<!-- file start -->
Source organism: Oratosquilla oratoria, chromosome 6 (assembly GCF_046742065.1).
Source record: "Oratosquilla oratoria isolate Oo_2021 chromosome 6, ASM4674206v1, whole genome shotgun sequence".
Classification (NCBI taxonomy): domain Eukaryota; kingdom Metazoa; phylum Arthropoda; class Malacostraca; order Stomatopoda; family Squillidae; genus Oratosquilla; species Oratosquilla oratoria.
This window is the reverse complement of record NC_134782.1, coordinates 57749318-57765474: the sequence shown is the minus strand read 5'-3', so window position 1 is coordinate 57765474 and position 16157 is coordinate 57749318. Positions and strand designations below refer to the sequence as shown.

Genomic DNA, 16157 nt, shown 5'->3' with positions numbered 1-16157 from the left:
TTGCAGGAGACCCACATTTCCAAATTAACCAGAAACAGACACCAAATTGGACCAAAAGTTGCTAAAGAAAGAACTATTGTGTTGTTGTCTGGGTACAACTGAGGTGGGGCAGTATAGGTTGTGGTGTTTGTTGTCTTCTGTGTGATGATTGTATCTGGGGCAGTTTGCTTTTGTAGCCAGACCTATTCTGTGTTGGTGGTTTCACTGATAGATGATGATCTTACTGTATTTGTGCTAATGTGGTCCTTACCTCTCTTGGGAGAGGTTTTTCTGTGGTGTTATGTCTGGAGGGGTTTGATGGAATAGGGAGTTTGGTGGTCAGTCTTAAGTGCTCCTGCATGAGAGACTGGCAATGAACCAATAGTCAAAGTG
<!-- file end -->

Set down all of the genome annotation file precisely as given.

Source organism: Oratosquilla oratoria, chromosome 6 (assembly GCF_046742065.1).
Source record: "Oratosquilla oratoria isolate Oo_2021 chromosome 6, ASM4674206v1, whole genome shotgun sequence".
Classification (NCBI taxonomy): domain Eukaryota; kingdom Metazoa; phylum Arthropoda; class Malacostraca; order Stomatopoda; family Squillidae; genus Oratosquilla; species Oratosquilla oratoria.
This window is the reverse complement of record NC_134782.1, coordinates 57749318-57765474: the sequence shown is the minus strand read 5'-3', so window position 1 is coordinate 57765474 and position 16157 is coordinate 57749318. Positions and strand designations below refer to the sequence as shown.

Genomic DNA, 16157 nt, shown 5'->3' with positions numbered 1-16157 from the left:
TTGCAGGAGACCCACATTTCCAAATTAACCAGAAACAGACACCAAATTGGACCAAAAGTTGCTAAAGAAAGAACTATTGTGTTGTTGTCTGGGTACAACTGAGGTGGGGCAGTATAGGTTGTGGTGTTTGTTGTCTTCTGTGTGATGATTGTATCTGGGGCAGTTTGCTTTTGTAGCCAGACCTATTCTGTGTTGGTGGTTTCACTGATAGATGATGATCTTACTGTATTTGTGCTAATGTGGTCCTTACCTCTCTTGGGAGAGGTTTTTCTGTGGTGTTATGTCTGGAGGGGTTTGATGGAATAGGGAGTTTGGTGGTCAGTCTTAAGTGCTCCTGCATGAGAGACTGGCAATGAACCAATAGTCAAAGTG